Thanks to Eichhorn and Eberts however, both of their schools received a boost with their scores of 71. Carney-Nadeau finished with possibly the best MHSAA Final score in school history, coming in third at 337. For Eichhorn the team finish was more meaningful than the medalist honor.
“It was nice to win, but nice to finish third and see my team play well and compete with some of the better schools around,” he said.
The remarkably deep Jets ruled the day. Identical twins Alex and Christopher Outinen capped their team’s scores with a respective 81 and 83 on a beautiful, clear and sunny day with temperatures in the mid-70s, a welcome change from the weather Jeffers had to deal with throughout most of the season.
“We had a rough start with the weather and only having five meets under our belt,” said coach Jason Koski. “But as the year went on, the scores improved. We were in a real competitive West-PAC conference with Houghton, Calumet and Hancock. We only won one meet, but the level of competition helped — Houghton won the Division 1 Finals.
“This year, after winning the last two years, the kids had a little more confidence. I wouldn’t say they were overconfident, but they had that confidence to them this year.”
The Jets also exhibited another important quality in keeping a level head in the game of golf.
“They’re mentally strong,” Koski said. “Whenever they’d have a rough first nine, they’d pull it together on the second nine. As an example, Christopher (Outinen) had a 46 on the first nine today and ended up pulling in an 83. I always tell the kids, don’t be throwing your clubs, even when you feel like it. You forget it, and move on.”
PHOTOS: (Top) Stephen Butina of Painesdale-Jeffers holds the Upper Peninsula Division 3 championship trophy with his teammates, including, from left; Jacob Zerast, Alex Outinen, Tyler Bailey, Butina and Christopher Outinen on Thursday at Highland Golf Club. Painesdale-Jeffers shot 314 to win its third consecutive U.P. title. (Middle) Hunter Eichhorn of Carney-Nadeau watches his drive on the second playoff hole, No. 11 at Highland Golf Club. (Photos by Keith Shelton.)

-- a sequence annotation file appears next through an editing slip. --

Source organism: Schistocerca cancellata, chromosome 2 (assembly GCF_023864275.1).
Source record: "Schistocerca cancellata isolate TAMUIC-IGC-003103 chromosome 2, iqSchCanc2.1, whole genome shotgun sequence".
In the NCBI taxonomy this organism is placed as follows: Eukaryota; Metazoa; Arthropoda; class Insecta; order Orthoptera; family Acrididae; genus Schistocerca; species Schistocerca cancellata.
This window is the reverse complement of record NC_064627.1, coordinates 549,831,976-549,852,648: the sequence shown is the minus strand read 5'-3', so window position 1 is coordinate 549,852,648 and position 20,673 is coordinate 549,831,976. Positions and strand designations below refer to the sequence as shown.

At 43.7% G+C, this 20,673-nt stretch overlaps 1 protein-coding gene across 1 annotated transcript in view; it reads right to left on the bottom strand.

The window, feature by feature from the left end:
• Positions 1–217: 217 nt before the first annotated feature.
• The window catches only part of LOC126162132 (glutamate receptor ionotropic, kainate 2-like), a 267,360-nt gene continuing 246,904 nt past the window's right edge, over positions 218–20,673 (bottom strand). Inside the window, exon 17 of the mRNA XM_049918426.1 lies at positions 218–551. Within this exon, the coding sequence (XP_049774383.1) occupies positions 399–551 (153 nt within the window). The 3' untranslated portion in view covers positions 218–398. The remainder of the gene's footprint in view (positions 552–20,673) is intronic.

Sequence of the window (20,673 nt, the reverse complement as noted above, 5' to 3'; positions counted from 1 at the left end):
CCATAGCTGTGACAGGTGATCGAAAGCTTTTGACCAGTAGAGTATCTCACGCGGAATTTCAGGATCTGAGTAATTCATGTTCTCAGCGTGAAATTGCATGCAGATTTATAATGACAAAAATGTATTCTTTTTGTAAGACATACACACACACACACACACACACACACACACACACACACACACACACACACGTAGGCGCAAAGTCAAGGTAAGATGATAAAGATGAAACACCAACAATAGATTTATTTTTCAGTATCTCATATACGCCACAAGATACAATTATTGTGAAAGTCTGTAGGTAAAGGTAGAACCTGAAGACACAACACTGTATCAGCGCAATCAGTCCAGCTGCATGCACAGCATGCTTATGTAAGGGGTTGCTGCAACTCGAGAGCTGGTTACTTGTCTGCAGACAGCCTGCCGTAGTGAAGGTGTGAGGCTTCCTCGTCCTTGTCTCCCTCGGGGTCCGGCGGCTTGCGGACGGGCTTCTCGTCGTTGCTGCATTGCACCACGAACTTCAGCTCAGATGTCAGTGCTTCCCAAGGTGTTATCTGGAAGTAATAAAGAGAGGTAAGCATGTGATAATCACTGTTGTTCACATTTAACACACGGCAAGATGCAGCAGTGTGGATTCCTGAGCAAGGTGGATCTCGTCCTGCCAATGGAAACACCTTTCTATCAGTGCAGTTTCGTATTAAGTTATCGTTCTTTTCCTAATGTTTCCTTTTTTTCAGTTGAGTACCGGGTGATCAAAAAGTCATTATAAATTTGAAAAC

Be The Referee is a series of short messages designed to help educate people on the rules of different sports, to help them better understand the art of officiating, and to recruit officials.
Below is this week's segment – Animal Interference - Listen
In golf – it’s common to hear about birdies, eagles, maybe even an albatross. Or in my case, a snowman. But what if an actual animal interferes with your ball while in play?
There are two kinds of interference.
The first involves a ball still in motion. If you are putting and a squirrel darts out and stops or redirects your putt, you simply get a do-over from the original spot.
Off the green, if a moving ball is stopped or re-directed, you play the ball from where it ultimately stops.
If your ball is stopped and a seagull picks it up and carries it off – you just replace the ball to its original spot and proceed.
It doesn’t happen often, but now you know how to deal with squirrels and seagulls … in addition to birdies and eagles.
(PHOTO by Gary Shook.)